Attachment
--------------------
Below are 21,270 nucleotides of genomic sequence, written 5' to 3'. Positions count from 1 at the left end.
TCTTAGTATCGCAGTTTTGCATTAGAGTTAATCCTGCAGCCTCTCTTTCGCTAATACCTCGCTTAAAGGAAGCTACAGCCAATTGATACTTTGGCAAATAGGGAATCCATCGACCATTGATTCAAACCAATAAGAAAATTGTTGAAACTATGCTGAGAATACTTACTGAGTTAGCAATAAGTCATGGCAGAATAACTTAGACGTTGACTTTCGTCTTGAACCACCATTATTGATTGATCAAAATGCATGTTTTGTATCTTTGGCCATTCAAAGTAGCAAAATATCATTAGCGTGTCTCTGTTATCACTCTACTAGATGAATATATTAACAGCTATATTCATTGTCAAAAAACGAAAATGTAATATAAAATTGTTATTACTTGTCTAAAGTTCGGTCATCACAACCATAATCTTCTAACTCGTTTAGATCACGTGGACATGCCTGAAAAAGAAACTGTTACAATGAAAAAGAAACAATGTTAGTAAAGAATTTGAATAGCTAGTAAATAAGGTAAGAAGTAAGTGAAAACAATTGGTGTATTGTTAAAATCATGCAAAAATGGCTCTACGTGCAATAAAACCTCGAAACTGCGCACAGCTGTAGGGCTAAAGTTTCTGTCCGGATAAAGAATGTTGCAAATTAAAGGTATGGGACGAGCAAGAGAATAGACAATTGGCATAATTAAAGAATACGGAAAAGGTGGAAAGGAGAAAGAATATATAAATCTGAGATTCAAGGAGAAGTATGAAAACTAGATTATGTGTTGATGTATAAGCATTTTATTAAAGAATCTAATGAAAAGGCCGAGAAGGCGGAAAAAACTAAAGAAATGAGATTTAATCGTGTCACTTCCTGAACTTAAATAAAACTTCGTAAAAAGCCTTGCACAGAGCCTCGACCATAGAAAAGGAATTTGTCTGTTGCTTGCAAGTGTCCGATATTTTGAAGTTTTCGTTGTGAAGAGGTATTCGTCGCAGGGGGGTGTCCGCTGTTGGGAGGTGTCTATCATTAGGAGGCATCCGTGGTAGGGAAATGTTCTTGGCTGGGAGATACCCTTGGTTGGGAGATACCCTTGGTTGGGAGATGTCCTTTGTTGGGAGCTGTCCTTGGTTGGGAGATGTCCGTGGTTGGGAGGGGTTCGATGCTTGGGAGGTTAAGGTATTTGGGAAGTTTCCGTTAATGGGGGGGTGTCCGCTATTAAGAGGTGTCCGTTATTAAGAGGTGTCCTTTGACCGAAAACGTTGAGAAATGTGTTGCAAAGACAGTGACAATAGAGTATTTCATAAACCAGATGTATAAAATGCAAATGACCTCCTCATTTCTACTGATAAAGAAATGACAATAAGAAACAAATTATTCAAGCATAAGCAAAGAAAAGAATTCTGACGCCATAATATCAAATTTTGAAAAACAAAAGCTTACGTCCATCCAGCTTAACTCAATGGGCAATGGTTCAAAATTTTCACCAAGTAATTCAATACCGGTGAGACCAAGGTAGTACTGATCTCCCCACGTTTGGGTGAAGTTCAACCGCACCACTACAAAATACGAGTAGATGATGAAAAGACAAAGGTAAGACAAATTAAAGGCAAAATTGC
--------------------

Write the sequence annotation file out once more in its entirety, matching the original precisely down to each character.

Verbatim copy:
Below are 21,270 nucleotides of genomic sequence, written 5' to 3'. Positions count from 1 at the left end.
TCTTAGTATCGCAGTTTTGCATTAGAGTTAATCCTGCAGCCTCTCTTTCGCTAATACCTCGCTTAAAGGAAGCTACAGCCAATTGATACTTTGGCAAATAGGGAATCCATCGACCATTGATTCAAACCAATAAGAAAATTGTTGAAACTATGCTGAGAATACTTACTGAGTTAGCAATAAGTCATGGCAGAATAACTTAGACGTTGACTTTCGTCTTGAACCACCATTATTGATTGATCAAAATGCATGTTTTGTATCTTTGGCCATTCAAAGTAGCAAAATATCATTAGCGTGTCTCTGTTATCACTCTACTAGATGAATATATTAACAGCTATATTCATTGTCAAAAAACGAAAATGTAATATAAAATTGTTATTACTTGTCTAAAGTTCGGTCATCACAACCATAATCTTCTAACTCGTTTAGATCACGTGGACATGCCTGAAAAAGAAACTGTTACAATGAAAAAGAAACAATGTTAGTAAAGAATTTGAATAGCTAGTAAATAAGGTAAGAAGTAAGTGAAAACAATTGGTGTATTGTTAAAATCATGCAAAAATGGCTCTACGTGCAATAAAACCTCGAAACTGCGCACAGCTGTAGGGCTAAAGTTTCTGTCCGGATAAAGAATGTTGCAAATTAAAGGTATGGGACGAGCAAGAGAATAGACAATTGGCATAATTAAAGAATACGGAAAAGGTGGAAAGGAGAAAGAATATATAAATCTGAGATTCAAGGAGAAGTATGAAAACTAGATTATGTGTTGATGTATAAGCATTTTATTAAAGAATCTAATGAAAAGGCCGAGAAGGCGGAAAAAACTAAAGAAATGAGATTTAATCGTGTCACTTCCTGAACTTAAATAAAACTTCGTAAAAAGCCTTGCACAGAGCCTCGACCATAGAAAAGGAATTTGTCTGTTGCTTGCAAGTGTCCGATATTTTGAAGTTTTCGTTGTGAAGAGGTATTCGTCGCAGGGGGGTGTCCGCTGTTGGGAGGTGTCTATCATTAGGAGGCATCCGTGGTAGGGAAATGTTCTTGGCTGGGAGATACCCTTGGTTGGGAGATACCCTTGGTTGGGAGATGTCCTTTGTTGGGAGCTGTCCTTGGTTGGGAGATGTCCGTGGTTGGGAGGGGTTCGATGCTTGGGAGGTTAAGGTATTTGGGAAGTTTCCGTTAATGGGGGGGTGTCCGCTATTAAGAGGTGTCCGTTATTAAGAGGTGTCCTTTGACCGAAAACGTTGAGAAATGTGTTGCAAAGACAGTGACAATAGAGTATTTCATAAACCAGATGTATAAAATGCAAATGACCTCCTCATTTCTACTGATAAAGAAATGACAATAAGAAACAAATTATTCAAGCATAAGCAAAGAAAAGAATTCTGACGCCATAATATCAAATTTTGAAAAACAAAAGCTTACGTCCATCCAGCTTAACTCAATGGGCAATGGTTCAAAATTTTCACCAAGTAATTCAATACCGGTGAGACCAAGGTAGTACTGATCTCCCCACGTTTGGGTGAAGTTCAACCGCACCACTACAAAATACGAGTAGATGATGAAAAGACAAAGGTAAGACAAATTAAAGGCAAAATTGC